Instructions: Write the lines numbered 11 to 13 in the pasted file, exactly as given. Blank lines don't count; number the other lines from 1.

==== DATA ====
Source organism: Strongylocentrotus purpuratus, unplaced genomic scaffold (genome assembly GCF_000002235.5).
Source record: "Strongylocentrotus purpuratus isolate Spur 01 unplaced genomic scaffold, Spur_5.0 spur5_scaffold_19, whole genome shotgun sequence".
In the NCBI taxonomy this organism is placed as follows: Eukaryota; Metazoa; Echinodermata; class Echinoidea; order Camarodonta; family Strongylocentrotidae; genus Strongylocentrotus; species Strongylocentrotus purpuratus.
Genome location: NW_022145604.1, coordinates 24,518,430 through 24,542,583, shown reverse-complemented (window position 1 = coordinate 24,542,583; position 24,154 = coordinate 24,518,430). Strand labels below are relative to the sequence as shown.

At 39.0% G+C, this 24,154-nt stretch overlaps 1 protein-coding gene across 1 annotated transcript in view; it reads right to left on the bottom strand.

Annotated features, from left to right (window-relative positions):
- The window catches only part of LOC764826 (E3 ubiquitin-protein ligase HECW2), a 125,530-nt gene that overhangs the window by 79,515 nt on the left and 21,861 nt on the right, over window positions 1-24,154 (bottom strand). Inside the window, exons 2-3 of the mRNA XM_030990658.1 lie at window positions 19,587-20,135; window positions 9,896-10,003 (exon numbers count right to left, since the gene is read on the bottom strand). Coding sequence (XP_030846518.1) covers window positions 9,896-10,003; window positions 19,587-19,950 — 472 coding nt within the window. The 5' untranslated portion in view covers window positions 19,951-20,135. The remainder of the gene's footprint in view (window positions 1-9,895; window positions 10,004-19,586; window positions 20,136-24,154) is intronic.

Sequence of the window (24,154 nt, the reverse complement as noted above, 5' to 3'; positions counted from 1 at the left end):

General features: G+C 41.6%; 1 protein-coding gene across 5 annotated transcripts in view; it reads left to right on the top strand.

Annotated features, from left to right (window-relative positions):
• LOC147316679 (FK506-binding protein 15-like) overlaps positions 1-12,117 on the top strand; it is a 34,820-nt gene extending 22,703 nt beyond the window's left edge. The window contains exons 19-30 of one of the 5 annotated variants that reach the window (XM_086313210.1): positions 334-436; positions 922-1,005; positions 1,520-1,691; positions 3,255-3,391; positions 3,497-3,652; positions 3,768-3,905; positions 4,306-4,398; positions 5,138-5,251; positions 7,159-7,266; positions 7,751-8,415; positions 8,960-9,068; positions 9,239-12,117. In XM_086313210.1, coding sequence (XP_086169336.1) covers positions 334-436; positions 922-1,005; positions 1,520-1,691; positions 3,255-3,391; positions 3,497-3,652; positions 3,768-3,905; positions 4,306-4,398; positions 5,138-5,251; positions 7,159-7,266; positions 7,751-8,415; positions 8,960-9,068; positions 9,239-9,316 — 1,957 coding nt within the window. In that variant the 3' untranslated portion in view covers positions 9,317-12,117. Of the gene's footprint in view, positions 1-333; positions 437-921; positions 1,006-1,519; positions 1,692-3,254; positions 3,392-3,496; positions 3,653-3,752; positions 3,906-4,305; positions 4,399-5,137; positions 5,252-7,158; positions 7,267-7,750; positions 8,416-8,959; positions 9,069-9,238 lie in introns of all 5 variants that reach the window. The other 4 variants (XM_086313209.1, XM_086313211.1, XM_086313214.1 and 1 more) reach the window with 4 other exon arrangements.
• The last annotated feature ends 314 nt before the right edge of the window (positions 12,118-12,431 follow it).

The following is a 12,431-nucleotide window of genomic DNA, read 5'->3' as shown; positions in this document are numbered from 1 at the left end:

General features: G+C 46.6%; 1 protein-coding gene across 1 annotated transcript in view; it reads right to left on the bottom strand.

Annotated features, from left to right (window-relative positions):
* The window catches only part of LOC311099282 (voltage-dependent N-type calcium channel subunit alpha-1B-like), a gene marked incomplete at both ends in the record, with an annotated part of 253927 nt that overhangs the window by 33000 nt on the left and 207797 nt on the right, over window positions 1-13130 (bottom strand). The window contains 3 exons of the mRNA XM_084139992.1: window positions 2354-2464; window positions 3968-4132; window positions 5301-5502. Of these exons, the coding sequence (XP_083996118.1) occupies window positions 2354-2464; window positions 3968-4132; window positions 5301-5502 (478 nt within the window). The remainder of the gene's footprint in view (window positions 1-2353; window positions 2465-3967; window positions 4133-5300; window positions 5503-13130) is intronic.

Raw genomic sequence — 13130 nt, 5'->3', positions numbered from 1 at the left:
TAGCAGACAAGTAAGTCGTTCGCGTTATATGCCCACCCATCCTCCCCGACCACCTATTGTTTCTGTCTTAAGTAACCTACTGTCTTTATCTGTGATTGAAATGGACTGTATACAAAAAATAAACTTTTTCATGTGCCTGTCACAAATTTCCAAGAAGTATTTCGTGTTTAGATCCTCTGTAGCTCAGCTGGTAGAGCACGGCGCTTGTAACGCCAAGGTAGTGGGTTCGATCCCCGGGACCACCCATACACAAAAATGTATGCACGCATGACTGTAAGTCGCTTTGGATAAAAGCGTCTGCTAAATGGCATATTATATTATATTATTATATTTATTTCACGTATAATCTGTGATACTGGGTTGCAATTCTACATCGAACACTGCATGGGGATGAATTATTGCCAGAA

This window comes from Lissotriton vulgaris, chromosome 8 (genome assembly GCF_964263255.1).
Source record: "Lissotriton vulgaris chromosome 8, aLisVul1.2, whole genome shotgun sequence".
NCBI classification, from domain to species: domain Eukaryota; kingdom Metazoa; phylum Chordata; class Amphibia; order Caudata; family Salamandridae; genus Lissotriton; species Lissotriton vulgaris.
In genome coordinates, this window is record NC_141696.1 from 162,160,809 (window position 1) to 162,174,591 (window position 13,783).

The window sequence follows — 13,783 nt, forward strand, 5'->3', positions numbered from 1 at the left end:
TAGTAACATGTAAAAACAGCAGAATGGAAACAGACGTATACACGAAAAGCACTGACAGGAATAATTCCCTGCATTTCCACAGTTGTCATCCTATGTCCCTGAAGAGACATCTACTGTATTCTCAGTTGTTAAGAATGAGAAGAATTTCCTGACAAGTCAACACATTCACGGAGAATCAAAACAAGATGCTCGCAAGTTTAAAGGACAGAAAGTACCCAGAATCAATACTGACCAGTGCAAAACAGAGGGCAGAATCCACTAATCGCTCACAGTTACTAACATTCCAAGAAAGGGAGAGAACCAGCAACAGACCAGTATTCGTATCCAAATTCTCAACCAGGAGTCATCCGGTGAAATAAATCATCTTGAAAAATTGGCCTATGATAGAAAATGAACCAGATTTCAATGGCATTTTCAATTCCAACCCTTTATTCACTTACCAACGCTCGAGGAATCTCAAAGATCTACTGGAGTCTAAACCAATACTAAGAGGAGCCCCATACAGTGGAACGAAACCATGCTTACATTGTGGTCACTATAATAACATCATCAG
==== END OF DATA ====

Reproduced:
• LOC147316679 (FK506-binding protein 15-like) overlaps positions 1-12,117 on the top strand; it is a 34,820-nt gene extending 22,703 nt beyond the window's left edge. The window contains exons 19-30 of one of the 5 annotated variants that reach the window (XM_086313210.1): positions 334-436; positions 922-1,005; positions 1,520-1,691; positions 3,255-3,391; positions 3,497-3,652; positions 3,768-3,905; positions 4,306-4,398; positions 5,138-5,251; positions 7,159-7,266; positions 7,751-8,415; positions 8,960-9,068; positions 9,239-12,117. In XM_086313210.1, coding sequence (XP_086169336.1) covers positions 334-436; positions 922-1,005; positions 1,520-1,691; positions 3,255-3,391; positions 3,497-3,652; positions 3,768-3,905; positions 4,306-4,398; positions 5,138-5,251; positions 7,159-7,266; positions 7,751-8,415; positions 8,960-9,068; positions 9,239-9,316 — 1,957 coding nt within the window. In that variant the 3' untranslated portion in view covers positions 9,317-12,117. Of the gene's footprint in view, positions 1-333; positions 437-921; positions 1,006-1,519; positions 1,692-3,254; positions 3,392-3,496; positions 3,653-3,752; positions 3,906-4,305; positions 4,399-5,137; positions 5,252-7,158; positions 7,267-7,750; positions 8,416-8,959; positions 9,069-9,238 lie in introns of all 5 variants that reach the window. The other 4 variants (XM_086313209.1, XM_086313211.1, XM_086313214.1 and 1 more) reach the window with 4 other exon arrangements.
• The last annotated feature ends 314 nt before the right edge of the window (positions 12,118-12,431 follow it).

The following is a 12,431-nucleotide window of genomic DNA, read 5'->3' as shown; positions in this document are numbered from 1 at the left end: